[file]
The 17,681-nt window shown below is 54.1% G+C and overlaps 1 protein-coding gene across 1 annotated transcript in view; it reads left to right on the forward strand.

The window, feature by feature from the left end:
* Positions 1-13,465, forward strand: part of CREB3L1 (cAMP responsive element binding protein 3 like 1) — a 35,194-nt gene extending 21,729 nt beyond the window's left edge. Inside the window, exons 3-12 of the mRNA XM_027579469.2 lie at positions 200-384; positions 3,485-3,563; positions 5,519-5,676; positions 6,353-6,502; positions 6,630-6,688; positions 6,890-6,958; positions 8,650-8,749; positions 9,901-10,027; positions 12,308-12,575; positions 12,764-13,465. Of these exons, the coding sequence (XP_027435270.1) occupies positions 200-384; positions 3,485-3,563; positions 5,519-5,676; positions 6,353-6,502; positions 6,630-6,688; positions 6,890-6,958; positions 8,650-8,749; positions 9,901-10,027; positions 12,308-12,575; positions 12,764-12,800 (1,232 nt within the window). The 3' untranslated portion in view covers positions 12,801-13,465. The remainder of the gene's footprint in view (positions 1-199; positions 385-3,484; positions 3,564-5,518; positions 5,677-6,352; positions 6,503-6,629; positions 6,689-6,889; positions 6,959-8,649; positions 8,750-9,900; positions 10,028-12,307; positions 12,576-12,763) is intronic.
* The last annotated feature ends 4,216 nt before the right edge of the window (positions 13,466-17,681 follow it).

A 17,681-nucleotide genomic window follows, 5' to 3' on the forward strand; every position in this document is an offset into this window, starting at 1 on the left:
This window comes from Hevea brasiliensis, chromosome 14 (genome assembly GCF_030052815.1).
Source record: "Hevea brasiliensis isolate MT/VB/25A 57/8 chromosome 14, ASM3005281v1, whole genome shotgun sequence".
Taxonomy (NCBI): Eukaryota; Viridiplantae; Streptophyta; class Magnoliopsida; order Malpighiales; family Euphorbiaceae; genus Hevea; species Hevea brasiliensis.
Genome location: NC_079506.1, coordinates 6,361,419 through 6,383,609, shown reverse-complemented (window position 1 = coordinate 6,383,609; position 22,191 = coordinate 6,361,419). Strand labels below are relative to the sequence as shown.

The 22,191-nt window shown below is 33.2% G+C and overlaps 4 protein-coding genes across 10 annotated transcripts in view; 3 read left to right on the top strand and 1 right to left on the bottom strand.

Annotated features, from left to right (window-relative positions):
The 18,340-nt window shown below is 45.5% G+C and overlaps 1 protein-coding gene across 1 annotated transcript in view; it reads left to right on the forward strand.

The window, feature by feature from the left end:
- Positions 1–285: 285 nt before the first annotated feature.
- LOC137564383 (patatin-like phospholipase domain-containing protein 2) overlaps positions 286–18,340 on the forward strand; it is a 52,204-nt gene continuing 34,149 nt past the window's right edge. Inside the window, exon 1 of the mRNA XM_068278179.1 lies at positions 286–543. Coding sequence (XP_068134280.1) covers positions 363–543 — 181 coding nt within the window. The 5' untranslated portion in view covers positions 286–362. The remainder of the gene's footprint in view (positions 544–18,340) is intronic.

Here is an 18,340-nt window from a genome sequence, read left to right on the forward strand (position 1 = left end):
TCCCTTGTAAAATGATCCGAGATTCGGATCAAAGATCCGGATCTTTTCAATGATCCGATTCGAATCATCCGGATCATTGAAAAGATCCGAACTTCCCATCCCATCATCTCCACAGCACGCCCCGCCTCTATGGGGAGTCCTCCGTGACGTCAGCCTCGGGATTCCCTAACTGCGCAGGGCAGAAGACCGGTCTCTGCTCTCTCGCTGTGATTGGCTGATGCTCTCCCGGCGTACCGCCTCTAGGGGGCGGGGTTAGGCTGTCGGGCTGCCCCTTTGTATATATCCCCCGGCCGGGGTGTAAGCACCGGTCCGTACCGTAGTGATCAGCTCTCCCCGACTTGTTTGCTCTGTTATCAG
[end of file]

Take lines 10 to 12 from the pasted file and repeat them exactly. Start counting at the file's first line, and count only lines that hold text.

The 22,191-nt window shown below is 33.2% G+C and overlaps 4 protein-coding genes across 10 annotated transcripts in view; 3 read left to right on the top strand and 1 right to left on the bottom strand.

Annotated features, from left to right (window-relative positions):
The 18,340-nt window shown below is 45.5% G+C and overlaps 1 protein-coding gene across 1 annotated transcript in view; it reads left to right on the forward strand.